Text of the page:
Meta is determined to keep pace with competitors in the field of generative artificial intelligence and is investing heavily in its AI initiatives. Much of this investment is aimed at attracting the best AI specialists, with a greater emphasis on developing the hardware needed to run and improve Meta’s AI creations.

Meta Debuts The Latest AI Chip In A Competitive Technology SprintMeta recently demonstrated its latest progress in this area, a day after Intel announced a new hardware AI accelerator. Dubbed the “next generation” Meta Training and Inference Accelerator (MTIA), the chip is an upgrade from last year’s model and is designed to optimize the functionality of Meta platforms such as Facebook by improving the efficiency of ad ranking and recommendations.

Built on the 5-nanometer process, this new version of the MTIA improves on the previous 7-nanometer model with not only a larger size but also more computing power thanks to an increased number of cores. Despite higher power consumption – 90W compared to the previous 25W – it has a significant increase in internal memory (128MB from 64MB) and runs at a higher average speed (1.35GHz from 800MHz).

Meta reports that the improved MTIA is now operating in 16 data center regions, delivering a performance that is three times better than its predecessor. While the specific metrics for this claim are based on testing the four main models in both versions, the details remain somewhat general. Meta highlights its unique position in managing the entire technology stack, which it believes allows for performance gains over GPUs available on the market, according to a blog post published by TechCrunch.

The timing of Meta’s hardware announcement, following closely on the heels of the generative AI initiatives, raises eyebrows for several reasons. First, the blog post states that next-generation MTIA is not currently being used for generative AI learning tasks, although Meta is exploring potential applications. Additionally, there is the recognition that this new hardware will not replace GPUs, but rather serve to enhance them.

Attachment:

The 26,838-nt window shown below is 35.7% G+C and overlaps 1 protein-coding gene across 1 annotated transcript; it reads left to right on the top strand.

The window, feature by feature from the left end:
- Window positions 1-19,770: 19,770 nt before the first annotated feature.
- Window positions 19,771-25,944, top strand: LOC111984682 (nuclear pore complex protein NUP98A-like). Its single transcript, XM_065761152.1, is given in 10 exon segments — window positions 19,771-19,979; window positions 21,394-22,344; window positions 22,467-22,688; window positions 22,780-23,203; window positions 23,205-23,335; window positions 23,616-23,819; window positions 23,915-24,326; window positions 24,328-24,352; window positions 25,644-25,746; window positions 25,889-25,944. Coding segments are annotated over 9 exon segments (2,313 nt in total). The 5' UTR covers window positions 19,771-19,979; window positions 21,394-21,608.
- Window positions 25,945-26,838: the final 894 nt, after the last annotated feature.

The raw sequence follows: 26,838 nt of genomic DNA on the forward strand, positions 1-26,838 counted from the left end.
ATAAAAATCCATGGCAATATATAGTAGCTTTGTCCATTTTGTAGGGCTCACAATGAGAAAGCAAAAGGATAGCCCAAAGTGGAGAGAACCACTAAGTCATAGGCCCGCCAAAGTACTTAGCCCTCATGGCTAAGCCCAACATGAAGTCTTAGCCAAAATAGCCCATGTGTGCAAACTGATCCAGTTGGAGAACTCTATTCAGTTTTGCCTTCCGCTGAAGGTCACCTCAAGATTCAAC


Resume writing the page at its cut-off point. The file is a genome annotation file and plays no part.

Strategic movement in the Meta approach involves a cautious advance, likely more gradual than desired. Faced with a cost-cutting challenge, with an expected spending of $18 billion by the end of 2024 on GPUs for generative AI development, Meta sees in-house hardware manufacturing as a potentially cost-effective solution.

As Meta works on its hardware capabilities, it’s clear that competitors are making progress, adding urgency to Meta’s efforts. This week, Google made its latest dedicated AI chip, TPU v5p, available to its cloud customers and unveiled Axion, its first model-specific chip. Amazon and Microsoft have also made significant strides with their own AI chips, marking notable advances in this competitive field. Despite MTIA’s rapid next-generation development cycle of less than nine months from inception to deployment, Meta recognizes the need to accelerate its efforts to achieve greater autonomy from third-party GPUs and close the gap with its leading competitors.

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